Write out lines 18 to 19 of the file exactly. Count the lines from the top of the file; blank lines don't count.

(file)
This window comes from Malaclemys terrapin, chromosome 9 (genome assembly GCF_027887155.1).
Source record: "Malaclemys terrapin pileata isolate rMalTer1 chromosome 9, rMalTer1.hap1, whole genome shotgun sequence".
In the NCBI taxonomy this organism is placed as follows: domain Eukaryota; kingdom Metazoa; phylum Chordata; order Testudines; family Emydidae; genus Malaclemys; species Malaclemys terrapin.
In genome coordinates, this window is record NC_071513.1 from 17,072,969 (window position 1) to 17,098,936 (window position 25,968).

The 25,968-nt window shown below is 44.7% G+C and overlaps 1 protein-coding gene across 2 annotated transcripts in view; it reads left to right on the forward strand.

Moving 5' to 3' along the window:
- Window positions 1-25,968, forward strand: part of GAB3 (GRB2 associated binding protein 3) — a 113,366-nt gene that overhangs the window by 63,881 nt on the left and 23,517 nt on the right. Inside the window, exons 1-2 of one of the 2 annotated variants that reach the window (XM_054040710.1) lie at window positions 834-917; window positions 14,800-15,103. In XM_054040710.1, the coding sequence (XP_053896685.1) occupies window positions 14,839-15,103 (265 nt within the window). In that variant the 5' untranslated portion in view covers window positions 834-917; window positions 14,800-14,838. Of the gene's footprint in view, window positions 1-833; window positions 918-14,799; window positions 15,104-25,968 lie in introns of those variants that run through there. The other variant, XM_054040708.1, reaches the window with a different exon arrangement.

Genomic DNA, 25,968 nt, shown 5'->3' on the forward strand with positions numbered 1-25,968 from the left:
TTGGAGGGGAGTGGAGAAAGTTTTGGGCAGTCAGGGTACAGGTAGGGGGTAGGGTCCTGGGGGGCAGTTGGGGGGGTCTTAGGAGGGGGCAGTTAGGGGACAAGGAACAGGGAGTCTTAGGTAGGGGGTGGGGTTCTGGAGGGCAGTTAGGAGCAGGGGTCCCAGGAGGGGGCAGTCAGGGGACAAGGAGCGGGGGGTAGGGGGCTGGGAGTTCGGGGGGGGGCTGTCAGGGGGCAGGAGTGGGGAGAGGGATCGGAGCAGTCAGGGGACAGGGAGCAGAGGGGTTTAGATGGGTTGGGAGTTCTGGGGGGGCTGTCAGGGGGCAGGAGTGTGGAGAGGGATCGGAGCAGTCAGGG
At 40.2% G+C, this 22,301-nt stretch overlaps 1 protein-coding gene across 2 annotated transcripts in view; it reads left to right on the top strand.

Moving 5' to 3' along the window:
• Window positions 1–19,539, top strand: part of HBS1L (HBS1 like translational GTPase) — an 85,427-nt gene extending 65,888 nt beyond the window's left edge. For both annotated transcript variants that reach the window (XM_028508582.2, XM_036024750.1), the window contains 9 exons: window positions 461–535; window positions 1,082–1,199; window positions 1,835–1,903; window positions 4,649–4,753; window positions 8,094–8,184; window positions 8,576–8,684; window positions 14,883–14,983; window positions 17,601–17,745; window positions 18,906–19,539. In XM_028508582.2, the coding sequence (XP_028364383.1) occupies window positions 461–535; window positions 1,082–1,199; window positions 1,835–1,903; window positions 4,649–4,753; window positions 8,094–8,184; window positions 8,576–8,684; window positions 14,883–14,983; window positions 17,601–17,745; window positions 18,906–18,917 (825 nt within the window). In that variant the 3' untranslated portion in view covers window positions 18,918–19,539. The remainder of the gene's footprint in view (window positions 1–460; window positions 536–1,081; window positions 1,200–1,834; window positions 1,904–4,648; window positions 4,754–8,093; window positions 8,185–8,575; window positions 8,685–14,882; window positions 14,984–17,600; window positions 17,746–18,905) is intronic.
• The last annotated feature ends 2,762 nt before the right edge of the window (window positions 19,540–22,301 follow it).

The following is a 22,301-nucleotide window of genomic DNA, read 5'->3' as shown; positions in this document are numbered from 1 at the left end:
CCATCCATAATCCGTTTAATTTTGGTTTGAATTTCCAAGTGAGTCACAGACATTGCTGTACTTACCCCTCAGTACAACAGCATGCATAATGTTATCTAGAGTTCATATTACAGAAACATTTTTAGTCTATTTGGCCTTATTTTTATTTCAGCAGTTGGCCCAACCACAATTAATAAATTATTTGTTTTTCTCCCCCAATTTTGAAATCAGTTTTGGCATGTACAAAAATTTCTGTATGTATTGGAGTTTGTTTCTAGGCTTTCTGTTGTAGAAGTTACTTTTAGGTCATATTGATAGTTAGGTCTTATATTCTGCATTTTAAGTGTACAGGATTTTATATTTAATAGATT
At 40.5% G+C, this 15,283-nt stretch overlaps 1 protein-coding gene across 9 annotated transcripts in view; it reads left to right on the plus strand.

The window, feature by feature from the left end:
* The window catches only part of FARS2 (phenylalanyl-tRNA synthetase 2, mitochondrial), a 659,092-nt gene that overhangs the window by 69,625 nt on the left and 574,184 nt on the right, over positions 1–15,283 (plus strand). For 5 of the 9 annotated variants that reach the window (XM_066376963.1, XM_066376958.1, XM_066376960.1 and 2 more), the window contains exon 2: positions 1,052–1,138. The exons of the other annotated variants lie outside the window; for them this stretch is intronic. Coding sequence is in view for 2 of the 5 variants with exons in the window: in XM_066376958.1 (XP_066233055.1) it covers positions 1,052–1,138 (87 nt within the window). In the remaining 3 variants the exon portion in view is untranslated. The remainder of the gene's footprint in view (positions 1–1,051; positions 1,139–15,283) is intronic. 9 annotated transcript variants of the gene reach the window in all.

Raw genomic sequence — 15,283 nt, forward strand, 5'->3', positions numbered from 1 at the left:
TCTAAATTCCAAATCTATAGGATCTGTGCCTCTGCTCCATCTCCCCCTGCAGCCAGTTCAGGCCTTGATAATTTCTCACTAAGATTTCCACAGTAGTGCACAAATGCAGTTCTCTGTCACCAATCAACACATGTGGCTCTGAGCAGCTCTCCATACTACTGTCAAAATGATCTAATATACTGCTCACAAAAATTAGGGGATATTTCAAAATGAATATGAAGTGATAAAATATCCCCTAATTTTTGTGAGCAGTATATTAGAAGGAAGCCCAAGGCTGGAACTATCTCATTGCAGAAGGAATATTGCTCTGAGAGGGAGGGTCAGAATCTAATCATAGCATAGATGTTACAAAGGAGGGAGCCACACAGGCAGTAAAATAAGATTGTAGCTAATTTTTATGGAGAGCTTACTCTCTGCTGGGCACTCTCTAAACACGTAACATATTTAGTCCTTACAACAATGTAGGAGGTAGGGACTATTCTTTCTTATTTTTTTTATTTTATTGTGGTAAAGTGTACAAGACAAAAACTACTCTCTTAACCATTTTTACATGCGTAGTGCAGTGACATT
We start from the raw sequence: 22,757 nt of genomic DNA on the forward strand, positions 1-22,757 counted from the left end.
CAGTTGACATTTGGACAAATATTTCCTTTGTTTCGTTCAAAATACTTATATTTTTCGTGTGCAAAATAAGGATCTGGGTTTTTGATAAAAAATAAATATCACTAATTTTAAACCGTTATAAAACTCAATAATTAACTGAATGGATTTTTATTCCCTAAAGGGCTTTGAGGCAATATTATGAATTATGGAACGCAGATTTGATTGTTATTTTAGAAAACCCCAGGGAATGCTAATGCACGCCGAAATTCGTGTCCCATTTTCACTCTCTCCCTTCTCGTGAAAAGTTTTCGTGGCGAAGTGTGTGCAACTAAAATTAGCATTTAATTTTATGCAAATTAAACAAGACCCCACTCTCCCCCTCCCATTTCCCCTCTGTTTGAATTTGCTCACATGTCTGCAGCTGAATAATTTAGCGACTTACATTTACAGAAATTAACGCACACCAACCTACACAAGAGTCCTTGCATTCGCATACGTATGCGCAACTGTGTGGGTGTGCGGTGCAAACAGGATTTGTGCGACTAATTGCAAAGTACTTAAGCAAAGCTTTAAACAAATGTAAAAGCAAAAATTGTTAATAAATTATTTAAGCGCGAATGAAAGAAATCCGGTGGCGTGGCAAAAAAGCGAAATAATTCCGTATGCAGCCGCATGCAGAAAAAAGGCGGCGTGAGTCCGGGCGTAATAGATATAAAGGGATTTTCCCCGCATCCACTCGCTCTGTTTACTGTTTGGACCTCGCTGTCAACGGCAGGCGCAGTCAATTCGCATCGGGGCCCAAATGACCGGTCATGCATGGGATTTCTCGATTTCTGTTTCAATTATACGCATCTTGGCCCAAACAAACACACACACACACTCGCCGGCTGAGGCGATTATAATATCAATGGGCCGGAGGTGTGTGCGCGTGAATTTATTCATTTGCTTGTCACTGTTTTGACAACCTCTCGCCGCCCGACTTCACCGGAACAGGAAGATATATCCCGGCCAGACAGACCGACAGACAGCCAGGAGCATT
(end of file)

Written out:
* The window catches only part of FARS2 (phenylalanyl-tRNA synthetase 2, mitochondrial), a 659,092-nt gene that overhangs the window by 69,625 nt on the left and 574,184 nt on the right, over positions 1–15,283 (plus strand). For 5 of the 9 annotated variants that reach the window (XM_066376963.1, XM_066376958.1, XM_066376960.1 and 2 more), the window contains exon 2: positions 1,052–1,138. The exons of the other annotated variants lie outside the window; for them this stretch is intronic. Coding sequence is in view for 2 of the 5 variants with exons in the window: in XM_066376958.1 (XP_066233055.1) it covers positions 1,052–1,138 (87 nt within the window). In the remaining 3 variants the exon portion in view is untranslated. The remainder of the gene's footprint in view (positions 1–1,051; positions 1,139–15,283) is intronic. 9 annotated transcript variants of the gene reach the window in all.

Raw genomic sequence — 15,283 nt, forward strand, 5'->3', positions numbered from 1 at the left: